As neighbors go, Beverly is a keeper. When she decided to purchase a new car, her gently used Honda moved one driveway east, to me, at a bargain price. She not only shares her daily paper and trash barrel (without a word about the subscription and rural pickup fees), but food as well. I can still picture our black Lab trotting across the hayfield with a sealed package of frozen shrimp gently cradled in her jaws, compliments of Bev (who had already given the delivery dog her due treats). If she's running low on ice cream, she knows Charlie has helped himself to a dish – her freezer, unlike ours, keeps it solid, and he's ever welcome to walk over with scoop and bowl.
Granted, she benefits from our help with home repairs and maintenance of her bordering acres. And she places high value on the view of our pasture from her picture window, which often frames the Belgian and Percheron draft horses grazing, or the cows milling about in the summery dusk. But on the scale of neighborly beneficence, we still come out ahead in my mind.
She routinely prints out documents for me – I simply e-mail the text across the hayfield and later walk across to collect the fresh sheets from the shelf in her open foyer. For most of the year, I can even log on to the Web using the distant signal from her wireless Internet, saving me a monthly connection fee of my own. Between real visits, we e-mail often, sharing sightings of turkeys, coyotes, deer, and fawns. To enhance the link, Bev repositioned the modem in a window facing the one in the farmhouse I work behind.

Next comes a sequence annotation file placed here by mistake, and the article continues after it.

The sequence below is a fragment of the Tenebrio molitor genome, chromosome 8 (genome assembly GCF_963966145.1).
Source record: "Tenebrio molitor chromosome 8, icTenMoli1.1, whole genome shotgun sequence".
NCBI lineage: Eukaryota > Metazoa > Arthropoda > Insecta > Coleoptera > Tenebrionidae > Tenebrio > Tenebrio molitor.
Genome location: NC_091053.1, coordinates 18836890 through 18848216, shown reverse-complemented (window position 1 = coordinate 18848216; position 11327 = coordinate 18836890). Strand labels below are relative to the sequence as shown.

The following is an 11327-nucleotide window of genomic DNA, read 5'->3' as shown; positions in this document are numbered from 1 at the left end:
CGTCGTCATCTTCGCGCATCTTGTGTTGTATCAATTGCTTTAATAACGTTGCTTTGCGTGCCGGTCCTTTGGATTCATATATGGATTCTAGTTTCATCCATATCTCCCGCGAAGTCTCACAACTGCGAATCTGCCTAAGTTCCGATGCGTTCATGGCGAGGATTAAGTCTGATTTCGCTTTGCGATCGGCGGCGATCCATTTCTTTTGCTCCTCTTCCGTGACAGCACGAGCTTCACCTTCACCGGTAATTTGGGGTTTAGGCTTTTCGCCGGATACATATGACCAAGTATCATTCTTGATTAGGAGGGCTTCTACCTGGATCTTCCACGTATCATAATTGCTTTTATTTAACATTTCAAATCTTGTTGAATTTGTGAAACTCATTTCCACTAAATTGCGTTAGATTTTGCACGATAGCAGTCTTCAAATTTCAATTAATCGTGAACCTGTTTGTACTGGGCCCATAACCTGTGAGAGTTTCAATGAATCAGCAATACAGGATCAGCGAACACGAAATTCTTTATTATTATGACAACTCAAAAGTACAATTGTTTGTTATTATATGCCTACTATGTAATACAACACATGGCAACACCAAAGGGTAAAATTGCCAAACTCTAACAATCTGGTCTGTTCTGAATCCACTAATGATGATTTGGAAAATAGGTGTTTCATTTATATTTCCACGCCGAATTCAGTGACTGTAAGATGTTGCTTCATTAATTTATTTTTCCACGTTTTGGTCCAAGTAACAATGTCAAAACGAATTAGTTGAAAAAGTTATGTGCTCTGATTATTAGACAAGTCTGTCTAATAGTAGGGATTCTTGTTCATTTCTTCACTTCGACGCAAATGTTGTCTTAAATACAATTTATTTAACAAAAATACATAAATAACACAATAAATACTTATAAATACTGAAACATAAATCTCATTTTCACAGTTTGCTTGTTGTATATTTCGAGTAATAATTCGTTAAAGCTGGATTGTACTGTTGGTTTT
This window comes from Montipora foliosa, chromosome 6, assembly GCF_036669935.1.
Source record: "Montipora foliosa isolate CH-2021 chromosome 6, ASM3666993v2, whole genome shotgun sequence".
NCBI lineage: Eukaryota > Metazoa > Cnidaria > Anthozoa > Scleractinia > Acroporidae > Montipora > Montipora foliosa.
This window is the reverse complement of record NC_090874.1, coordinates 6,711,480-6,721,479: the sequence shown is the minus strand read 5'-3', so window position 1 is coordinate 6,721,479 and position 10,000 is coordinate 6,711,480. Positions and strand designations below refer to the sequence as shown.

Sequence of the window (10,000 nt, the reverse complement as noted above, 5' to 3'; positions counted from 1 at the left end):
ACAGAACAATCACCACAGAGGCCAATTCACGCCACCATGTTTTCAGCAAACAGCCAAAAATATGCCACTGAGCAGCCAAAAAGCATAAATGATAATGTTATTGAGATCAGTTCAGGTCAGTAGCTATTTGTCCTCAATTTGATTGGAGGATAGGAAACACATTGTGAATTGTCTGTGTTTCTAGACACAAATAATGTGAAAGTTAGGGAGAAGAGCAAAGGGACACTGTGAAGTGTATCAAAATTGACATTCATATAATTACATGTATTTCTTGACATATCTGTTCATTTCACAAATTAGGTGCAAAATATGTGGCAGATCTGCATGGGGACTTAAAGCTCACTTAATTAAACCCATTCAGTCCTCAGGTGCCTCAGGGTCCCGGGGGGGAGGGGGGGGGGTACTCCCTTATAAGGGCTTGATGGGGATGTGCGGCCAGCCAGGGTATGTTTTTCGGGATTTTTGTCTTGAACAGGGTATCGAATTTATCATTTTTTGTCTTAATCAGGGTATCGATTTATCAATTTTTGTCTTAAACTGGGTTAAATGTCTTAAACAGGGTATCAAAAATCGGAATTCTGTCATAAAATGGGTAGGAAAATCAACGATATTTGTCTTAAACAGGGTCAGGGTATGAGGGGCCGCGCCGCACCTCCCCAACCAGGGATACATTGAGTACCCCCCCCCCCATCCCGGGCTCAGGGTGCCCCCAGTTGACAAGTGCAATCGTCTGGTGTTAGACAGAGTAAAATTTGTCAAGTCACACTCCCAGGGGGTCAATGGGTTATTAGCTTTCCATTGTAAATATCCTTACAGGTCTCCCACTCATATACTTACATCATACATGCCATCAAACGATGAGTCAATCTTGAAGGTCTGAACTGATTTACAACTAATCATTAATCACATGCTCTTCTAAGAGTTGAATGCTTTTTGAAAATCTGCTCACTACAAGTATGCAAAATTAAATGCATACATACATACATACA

But come summer, as the trees and hedges leaf out and the hay grows tall in the field between us, that link begins to weaken and occasionally fades away, even as our friendship flourishes. Dependent on Internet access for editing work, I tilt my laptop this way and that, prop it atop a book or box, even carry it out to a garden chair, giving the wireless card every opportunity to grab that thread, often to no avail. This year, I invested in a new wireless adaptor, which, alas, didn't improve things. Though sympathetic, Beverly couldn't get the magic box any closer to me than she already had.
I was beginning to accept that I'd have to invest in my own Internet service, but still had a couple of technology options up my sleeve – namely biceps and hands wielding hedge clippers. I waded through the knee-high hay one recent morning to tackle some invasive honeysuckle and wild grape vines wrapping around the young trees along the field's edge, and a couple of hours later regarded a new porthole through the greenery – right in line with the modem in the window. The signal leapt back to life, and though it sputters at times, I anticipate better service after the first cutting of the hay in mid-June.
My son Tim is slated to help Beverly rescreen her porch this week. Charlie needs to crawl up in her attic to discourage some squirrels from laying claim to a bedroom via the ceiling (after which he will surely dispatch a bowl of ice cream). I'll walk over soon with a new ream of paper for her printer.
In other words, all links are humming between us and our neighbor, even, for now, the most tenuous one, between our laptops.